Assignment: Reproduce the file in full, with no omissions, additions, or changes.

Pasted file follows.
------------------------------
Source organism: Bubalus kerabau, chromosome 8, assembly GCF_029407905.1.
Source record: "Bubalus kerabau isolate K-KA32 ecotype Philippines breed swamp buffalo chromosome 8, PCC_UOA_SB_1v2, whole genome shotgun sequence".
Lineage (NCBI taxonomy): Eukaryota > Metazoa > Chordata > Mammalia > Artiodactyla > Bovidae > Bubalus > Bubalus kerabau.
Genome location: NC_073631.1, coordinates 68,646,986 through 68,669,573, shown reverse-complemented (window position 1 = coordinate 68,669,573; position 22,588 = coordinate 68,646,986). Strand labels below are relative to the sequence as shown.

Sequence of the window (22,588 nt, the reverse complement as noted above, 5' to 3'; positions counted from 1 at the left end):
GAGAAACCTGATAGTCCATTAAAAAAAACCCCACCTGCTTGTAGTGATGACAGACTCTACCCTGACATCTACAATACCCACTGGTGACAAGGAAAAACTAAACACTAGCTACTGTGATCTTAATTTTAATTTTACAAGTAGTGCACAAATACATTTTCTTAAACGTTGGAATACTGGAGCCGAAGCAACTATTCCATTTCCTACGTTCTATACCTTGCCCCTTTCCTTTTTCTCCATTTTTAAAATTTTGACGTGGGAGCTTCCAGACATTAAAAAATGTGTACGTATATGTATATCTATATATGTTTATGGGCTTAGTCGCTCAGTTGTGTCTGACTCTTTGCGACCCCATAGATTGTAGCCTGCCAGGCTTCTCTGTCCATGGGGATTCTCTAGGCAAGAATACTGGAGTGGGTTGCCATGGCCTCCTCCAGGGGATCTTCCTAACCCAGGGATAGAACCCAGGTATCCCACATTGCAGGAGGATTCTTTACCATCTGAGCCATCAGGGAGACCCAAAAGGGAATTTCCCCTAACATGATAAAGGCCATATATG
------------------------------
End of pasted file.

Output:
Source organism: Bubalus kerabau, chromosome 8, assembly GCF_029407905.1.
Source record: "Bubalus kerabau isolate K-KA32 ecotype Philippines breed swamp buffalo chromosome 8, PCC_UOA_SB_1v2, whole genome shotgun sequence".
Lineage (NCBI taxonomy): Eukaryota > Metazoa > Chordata > Mammalia > Artiodactyla > Bovidae > Bubalus > Bubalus kerabau.
Genome location: NC_073631.1, coordinates 68,646,986 through 68,669,573, shown reverse-complemented (window position 1 = coordinate 68,669,573; position 22,588 = coordinate 68,646,986). Strand labels below are relative to the sequence as shown.

Sequence of the window (22,588 nt, the reverse complement as noted above, 5' to 3'; positions counted from 1 at the left end):
GAGAAACCTGATAGTCCATTAAAAAAAACCCCACCTGCTTGTAGTGATGACAGACTCTACCCTGACATCTACAATACCCACTGGTGACAAGGAAAAACTAAACACTAGCTACTGTGATCTTAATTTTAATTTTACAAGTAGTGCACAAATACATTTTCTTAAACGTTGGAATACTGGAGCCGAAGCAACTATTCCATTTCCTACGTTCTATACCTTGCCCCTTTCCTTTTTCTCCATTTTTAAAATTTTGACGTGGGAGCTTCCAGACATTAAAAAATGTGTACGTATATGTATATCTATATATGTTTATGGGCTTAGTCGCTCAGTTGTGTCTGACTCTTTGCGACCCCATAGATTGTAGCCTGCCAGGCTTCTCTGTCCATGGGGATTCTCTAGGCAAGAATACTGGAGTGGGTTGCCATGGCCTCCTCCAGGGGATCTTCCTAACCCAGGGATAGAACCCAGGTATCCCACATTGCAGGAGGATTCTTTACCATCTGAGCCATCAGGGAGACCCAAAAGGGAATTTCCCCTAACATGATAAAGGCCATATATG